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Little Black Shag

Little Black Shag
Photo Information
Copyright: Pam Russell (coasties) Gold Star Critiquer/Gold Star Workshop Editor/Gold Note Writer [C: 3749 W: 483 N: 8155] (28054)
Genre: Animals
Medium: Color
Date Taken: 2005-11-13
Categories: Birds
Camera: Canon EOS 20D, Canon EF 100-400mm L IS USM, Digital RAW 200, Hoya UV 77mm
More Photo Info: [view]
Photo Version: Original Version
Date Submitted: 2005-11-13 3:31
Viewed: 4192
Points: 24
[Note Guidelines] Photographer's Note
Little Black Shag (Phalacrocorax sulcirostris)

Description: Small totally black shag. Juveniles are a light brown. About the same size as Little Shag but with longer slimmer beak and shorter tail. Often feed together in flocks where birds appear to cooperate in "herding" fish before diving in unison to catch them.

Habitat: Look for birds perched on branches and structures out in the lake.

Size: 60 cm

Information On Cormorant:The Phalacrocoracidae family of birds is represented by over thirty species of cormorants and shags. All but three are in the genus Phalacrocorax, the exceptions being the Galapagos Flightless Cormorant, the Kerguelen Shag and the Imperial Shag.

The names "cormorant" and "shag" were originally those of the two species of the family found in Great Britain, Phalacracorax carbo (the Great Cormorant) and P. aristotelis (the Common Shag). "Shag" refers to the bird's crest.

As other species were discovered by English-speaking sailors and explorers elsewhere in the world, some were called cormorants and some shags, depending on whether they had crests or not. Sometimes the same species is called a cormorant in one part of the world and a shag in another, e.g. the Great Cormorant is called the Black Shag in New Zealand (the birds found in Australasia have a crest that is absent in European members of the species).

Cormorants and shags are medium-to-large seabirds, usually with mainly dark plumage and areas of coloured skin on the face which are bright blue, orange, red or yellow. The bill is long, thin, and sharply hooked. Their feet are four-toed and webbed, a distinguishing feature among the Pelecaniformes order.

All are fish-eaters, dining on small eels, fish, and even water snakes. They dive from the surface, though many species make a characteristic half-jump as they dive, presumably to give themselves a more streamlined entry into the water. Under water they propel themselves with their feet.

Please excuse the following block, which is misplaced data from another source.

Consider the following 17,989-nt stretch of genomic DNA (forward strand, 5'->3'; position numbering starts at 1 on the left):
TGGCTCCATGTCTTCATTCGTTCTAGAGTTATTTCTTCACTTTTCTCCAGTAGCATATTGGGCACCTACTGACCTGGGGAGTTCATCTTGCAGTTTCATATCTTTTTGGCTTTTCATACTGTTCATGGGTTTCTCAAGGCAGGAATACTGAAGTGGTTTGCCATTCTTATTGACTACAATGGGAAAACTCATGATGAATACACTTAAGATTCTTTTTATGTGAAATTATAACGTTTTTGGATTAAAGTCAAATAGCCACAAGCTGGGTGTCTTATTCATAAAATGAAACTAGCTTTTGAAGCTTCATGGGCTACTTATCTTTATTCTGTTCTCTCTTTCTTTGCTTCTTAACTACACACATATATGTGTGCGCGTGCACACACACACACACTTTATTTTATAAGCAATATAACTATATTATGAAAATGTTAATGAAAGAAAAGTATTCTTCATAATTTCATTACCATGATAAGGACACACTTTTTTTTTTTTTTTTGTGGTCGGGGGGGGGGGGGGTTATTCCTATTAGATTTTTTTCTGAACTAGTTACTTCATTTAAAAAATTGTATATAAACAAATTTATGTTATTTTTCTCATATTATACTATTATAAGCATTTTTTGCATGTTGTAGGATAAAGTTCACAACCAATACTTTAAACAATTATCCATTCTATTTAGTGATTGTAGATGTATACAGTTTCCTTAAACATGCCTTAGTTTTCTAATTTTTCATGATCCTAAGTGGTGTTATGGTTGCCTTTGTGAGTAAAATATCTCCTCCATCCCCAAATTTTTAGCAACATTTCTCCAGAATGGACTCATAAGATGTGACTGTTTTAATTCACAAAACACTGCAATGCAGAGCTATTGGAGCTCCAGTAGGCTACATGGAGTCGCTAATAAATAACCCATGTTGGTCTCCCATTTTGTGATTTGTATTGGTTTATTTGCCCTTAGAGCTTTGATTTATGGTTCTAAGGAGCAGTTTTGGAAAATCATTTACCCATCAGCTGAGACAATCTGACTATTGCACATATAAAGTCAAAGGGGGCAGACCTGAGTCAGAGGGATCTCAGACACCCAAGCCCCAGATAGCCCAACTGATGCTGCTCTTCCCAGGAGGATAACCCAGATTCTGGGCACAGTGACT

After fishing, cormorants go ashore to dry their wings by holding them out in the sun. Unusually for a water bird, their feathers are not waterproofed. This may help them dive quickly, since their feathers do not retain air bubbles.

Cormorants are colonial nesters, using trees, rocky islets, or cliffs. The eggs are a chalky-blue colour. There is usually one brood a year. The young are fed through regurgitation.

The above obtained from http://cormorant.biography.ms/


Camera: Canon 20D
Time of day: 11:55 a.m.
Date: 13th November 2005
Weather conditions: Clear
Lens: Canon 100-400mm L IS
Filter: Hoya 77mm UV
Shutter Speed: 1/100
F-Stop: F/8
Focal Length: 400mm
ISO: 200
Original file type: Digital Raw

scottevers7, hummingbird24, TAZ, Merlin, Shaver, marhowie, red45, livios, wallhalla15, cecilia, Necipp has marked this note useful
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Critiques [Translate]

Hi Pam,
I love the composition, framing, and crop on this shot. I love those long vertical shots,(Panoramas tilted vertical) You have excellent detail in those back feathers. Nice contrasting OOF backround. Very well done with a great note.

An amazing catch Pam, I love the details in the feathers and that wonderful blue in the eye.

An excellent composition in the vertical format, and great POV, BG, lighting and note.

Nice job!

Thank you for sharing it with us.

  • Great 
  • TAZ Gold Star Critiquer/Silver Workshop Editor/Gold Note Writer [C: 2241 W: 47 N: 3167] (10926)
  • [2005-11-13 7:48]

What a wonderful and interesting Shag that you have well captured! I also appreciate the complementary note... Congratulations Pam and thanks for sharing.

Beautifully composed, focussed and exposed. A tiny bit of PP to separate the bill from the background might be a perfect finishing touch?
thanks, Nigel.

beautiful exposure. every variation in the color is very clearly visible. the eyes looks like saphire. its amazing I have cormorants with red and green eyes. never seen a blue one yet. TFS!

  • Great 
  • red45 Gold Star Critiquer/Gold Star Workshop Editor/Gold Note Writer [C: 2636 W: 74 N: 9091] (31094)
  • [2005-11-13 9:42]

As always with shags photos - great pose and beautifull blue eye. Strange - usually eyes of shags are emerald :-) Great work Pam!

Very sharp and detailed Pam. Well composed in the verical framing. Looks very similar to the Double Crested cormorant this. Excellent note as always.
Well done & Thank You!

  • Great 
  • livios Gold Star Critiquer/Gold Star Workshop Editor/Gold Note Writer [C: 2150 W: 319 N: 4263] (16942)
  • [2005-11-13 11:43]

Pam, they have beautiful eyes.

Excellent pose, dof, sharpness and pov.

I like colors too.

He seems proud and steady.

Nice shot Pam. I like the details, sharpness and POV. Great work and excellent note too. Thanks for sharing.

Les couleurs des plumes ressemblent à une carapace de bronze. La composition est très belle et l'oeil bleu tranche sur l'ensemble. Bien fait.

Excellent shot Pam! Clear and sharp. Nice pose of the bird with excellent DOF and details. Your bird stand out very well on this nice blurred background. TFS!

Wow! such a lovely pose...I also like his/her blue eye well detailed.
Brilliant capture...

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